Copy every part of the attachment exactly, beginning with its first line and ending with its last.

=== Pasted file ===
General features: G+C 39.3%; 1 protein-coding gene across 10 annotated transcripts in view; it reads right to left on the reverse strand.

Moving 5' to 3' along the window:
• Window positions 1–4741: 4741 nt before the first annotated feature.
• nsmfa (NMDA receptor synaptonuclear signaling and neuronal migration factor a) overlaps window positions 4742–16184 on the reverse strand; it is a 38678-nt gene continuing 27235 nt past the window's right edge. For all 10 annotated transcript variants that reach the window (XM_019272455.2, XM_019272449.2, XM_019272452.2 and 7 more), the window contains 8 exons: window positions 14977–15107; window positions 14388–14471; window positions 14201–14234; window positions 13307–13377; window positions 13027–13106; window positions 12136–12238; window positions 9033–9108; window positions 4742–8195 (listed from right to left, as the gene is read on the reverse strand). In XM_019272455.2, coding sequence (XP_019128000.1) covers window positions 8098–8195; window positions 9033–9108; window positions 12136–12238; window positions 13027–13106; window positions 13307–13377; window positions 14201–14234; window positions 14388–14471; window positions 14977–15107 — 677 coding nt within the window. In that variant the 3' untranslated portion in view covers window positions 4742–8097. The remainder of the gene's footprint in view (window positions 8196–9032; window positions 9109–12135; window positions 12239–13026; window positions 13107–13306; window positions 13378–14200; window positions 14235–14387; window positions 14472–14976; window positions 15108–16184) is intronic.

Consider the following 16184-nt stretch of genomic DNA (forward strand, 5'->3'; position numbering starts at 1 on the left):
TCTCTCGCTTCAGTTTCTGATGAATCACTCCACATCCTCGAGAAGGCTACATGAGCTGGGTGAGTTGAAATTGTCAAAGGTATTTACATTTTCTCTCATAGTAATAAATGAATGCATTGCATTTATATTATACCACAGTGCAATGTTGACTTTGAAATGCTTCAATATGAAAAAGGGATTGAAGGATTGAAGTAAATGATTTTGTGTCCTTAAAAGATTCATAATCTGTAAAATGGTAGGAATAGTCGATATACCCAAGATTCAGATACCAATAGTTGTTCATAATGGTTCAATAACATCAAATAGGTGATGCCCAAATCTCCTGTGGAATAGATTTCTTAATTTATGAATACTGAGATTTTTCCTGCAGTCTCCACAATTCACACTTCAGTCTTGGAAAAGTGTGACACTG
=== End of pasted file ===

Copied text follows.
General features: G+C 39.3%; 1 protein-coding gene across 10 annotated transcripts in view; it reads right to left on the reverse strand.

Moving 5' to 3' along the window:
• Window positions 1–4741: 4741 nt before the first annotated feature.
• nsmfa (NMDA receptor synaptonuclear signaling and neuronal migration factor a) overlaps window positions 4742–16184 on the reverse strand; it is a 38678-nt gene continuing 27235 nt past the window's right edge. For all 10 annotated transcript variants that reach the window (XM_019272455.2, XM_019272449.2, XM_019272452.2 and 7 more), the window contains 8 exons: window positions 14977–15107; window positions 14388–14471; window positions 14201–14234; window positions 13307–13377; window positions 13027–13106; window positions 12136–12238; window positions 9033–9108; window positions 4742–8195 (listed from right to left, as the gene is read on the reverse strand). In XM_019272455.2, coding sequence (XP_019128000.1) covers window positions 8098–8195; window positions 9033–9108; window positions 12136–12238; window positions 13027–13106; window positions 13307–13377; window positions 14201–14234; window positions 14388–14471; window positions 14977–15107 — 677 coding nt within the window. In that variant the 3' untranslated portion in view covers window positions 4742–8097. The remainder of the gene's footprint in view (window positions 8196–9032; window positions 9109–12135; window positions 12239–13026; window positions 13107–13306; window positions 13378–14200; window positions 14235–14387; window positions 14472–14976; window positions 15108–16184) is intronic.

Consider the following 16184-nt stretch of genomic DNA (forward strand, 5'->3'; position numbering starts at 1 on the left):
TCTCTCGCTTCAGTTTCTGATGAATCACTCCACATCCTCGAGAAGGCTACATGAGCTGGGTGAGTTGAAATTGTCAAAGGTATTTACATTTTCTCTCATAGTAATAAATGAATGCATTGCATTTATATTATACCACAGTGCAATGTTGACTTTGAAATGCTTCAATATGAAAAAGGGATTGAAGGATTGAAGTAAATGATTTTGTGTCCTTAAAAGATTCATAATCTGTAAAATGGTAGGAATAGTCGATATACCCAAGATTCAGATACCAATAGTTGTTCATAATGGTTCAATAACATCAAATAGGTGATGCCCAAATCTCCTGTGGAATAGATTTCTTAATTTATGAATACTGAGATTTTTCCTGCAGTCTCCACAATTCACACTTCAGTCTTGGAAAAGTGTGACACTG